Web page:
As can be understood, the toy of the present invention not only floats but also provides entertaining action for the child operating the toy. In addition, the toy of the present invention requires that the child fill the fluid container with a predetermined amount of fluid in order to commence the action of the toy thus providing a learning experience for the child.
Having reference now to the drawings and initially to FIGS. 1 and 2, there is illustrated a fluid actuated toy generally designated by the reference numeral 10 constructed in accordance with the principles of the present invention. The fluid actuated toy 10 is intended to provide educational, entertaining action for a child operating the toy 10 and will float on a body of water.
The toy 10 has four separable components. The first is the main toy housing 12, on which is removably mounted a second component or figurine 14 that is removably attached to the housing 12 and intended to be ejected from the toy 10 into a surrounding body of water. The third component is an annular float 16 that may be of a hollow rectangular configuration which may be used around the housing 12 to allow it to float in a body of water. The fourth component is a boat 18 that may be stabilized on the housing 12 by the engagement of a rib 20 defined on a circular bottom flange 22 on the housing 12 with a lip 24 defined on the back of a boat 18 as illustrated in FIG. 1. The boat 18 also may be removed from the housing 12 and floated on the surface of the water. The boat 18 includes a central tubular pedestal 26 on which the figurine 14 may be positioned after being ejected or launched from the housing 12.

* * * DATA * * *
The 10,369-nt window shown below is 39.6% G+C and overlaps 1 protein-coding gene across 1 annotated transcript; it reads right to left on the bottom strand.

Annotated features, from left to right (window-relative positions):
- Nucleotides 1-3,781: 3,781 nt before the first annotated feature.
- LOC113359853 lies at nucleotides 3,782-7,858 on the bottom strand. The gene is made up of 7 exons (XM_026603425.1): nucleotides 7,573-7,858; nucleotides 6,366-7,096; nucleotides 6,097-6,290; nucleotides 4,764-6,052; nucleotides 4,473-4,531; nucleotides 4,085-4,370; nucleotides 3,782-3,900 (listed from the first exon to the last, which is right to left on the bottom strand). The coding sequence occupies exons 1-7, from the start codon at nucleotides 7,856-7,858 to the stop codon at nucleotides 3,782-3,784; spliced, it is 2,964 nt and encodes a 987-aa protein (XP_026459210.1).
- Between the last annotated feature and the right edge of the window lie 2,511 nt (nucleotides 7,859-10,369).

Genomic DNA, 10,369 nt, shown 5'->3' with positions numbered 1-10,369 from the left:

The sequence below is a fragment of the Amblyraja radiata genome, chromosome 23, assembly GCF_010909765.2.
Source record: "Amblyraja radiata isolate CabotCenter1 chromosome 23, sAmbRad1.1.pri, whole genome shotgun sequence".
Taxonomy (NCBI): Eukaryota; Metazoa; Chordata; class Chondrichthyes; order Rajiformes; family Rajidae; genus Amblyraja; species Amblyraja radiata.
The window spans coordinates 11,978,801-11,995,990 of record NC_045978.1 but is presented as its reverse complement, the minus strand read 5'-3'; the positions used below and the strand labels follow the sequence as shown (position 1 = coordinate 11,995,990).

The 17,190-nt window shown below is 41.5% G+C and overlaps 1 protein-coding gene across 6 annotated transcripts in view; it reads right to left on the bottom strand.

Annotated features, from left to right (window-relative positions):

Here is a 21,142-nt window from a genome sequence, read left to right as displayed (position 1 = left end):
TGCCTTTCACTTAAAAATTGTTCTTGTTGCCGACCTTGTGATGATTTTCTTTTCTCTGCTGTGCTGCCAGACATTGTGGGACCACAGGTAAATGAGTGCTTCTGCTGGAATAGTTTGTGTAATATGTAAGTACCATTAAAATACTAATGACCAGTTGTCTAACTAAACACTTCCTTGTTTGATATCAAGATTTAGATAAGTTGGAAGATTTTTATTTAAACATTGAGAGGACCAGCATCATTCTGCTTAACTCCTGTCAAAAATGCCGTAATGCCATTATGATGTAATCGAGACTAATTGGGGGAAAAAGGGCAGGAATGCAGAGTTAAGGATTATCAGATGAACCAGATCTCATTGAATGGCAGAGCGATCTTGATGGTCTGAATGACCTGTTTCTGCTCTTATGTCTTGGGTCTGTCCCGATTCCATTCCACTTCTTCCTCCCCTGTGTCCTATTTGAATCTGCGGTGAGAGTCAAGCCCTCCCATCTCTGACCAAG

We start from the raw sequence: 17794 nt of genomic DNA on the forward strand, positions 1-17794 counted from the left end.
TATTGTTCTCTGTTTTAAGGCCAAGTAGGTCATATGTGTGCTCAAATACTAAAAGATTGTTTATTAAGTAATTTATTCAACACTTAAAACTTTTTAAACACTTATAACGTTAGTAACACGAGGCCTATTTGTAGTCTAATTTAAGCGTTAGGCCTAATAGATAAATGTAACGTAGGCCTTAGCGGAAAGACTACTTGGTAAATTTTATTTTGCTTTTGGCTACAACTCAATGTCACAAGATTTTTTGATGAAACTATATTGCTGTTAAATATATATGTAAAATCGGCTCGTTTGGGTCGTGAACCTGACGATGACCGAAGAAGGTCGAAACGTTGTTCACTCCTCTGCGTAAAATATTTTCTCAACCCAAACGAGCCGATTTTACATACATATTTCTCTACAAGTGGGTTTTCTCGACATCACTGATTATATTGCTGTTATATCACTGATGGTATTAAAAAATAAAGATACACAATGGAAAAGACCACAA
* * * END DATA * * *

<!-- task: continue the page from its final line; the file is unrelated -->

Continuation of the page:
The toy 10 is intended to operate in a manner similar to a jack-in-the-box. To obtain this action, the child operating the toy 10 may pour a predetermined amount of fluid, such as water, into the housing 12, whereupon the figurine 14 is ejected from the housing 12. The housing 12 includes, at the top, a trough 28 into which fluid, such as water, is to be poured. The trough 28 includes a plurality of bottom apertures 30 through which the water will escape. Pivotally mounted immediately below the fluid apertures 30 is a rectangular fluid container 32 that is open at the top and closed at the bottom 34 except for a single outlet aperture 36. Accordingly, fluid poured into the trough 28 flows through the apertures 30 into the container 32. As can be understood, the volume of fluid passing through the plurality of apertures 30 is greater than that released through the aperture 36. Consequently, there is an accumulation of fluid within the container 32.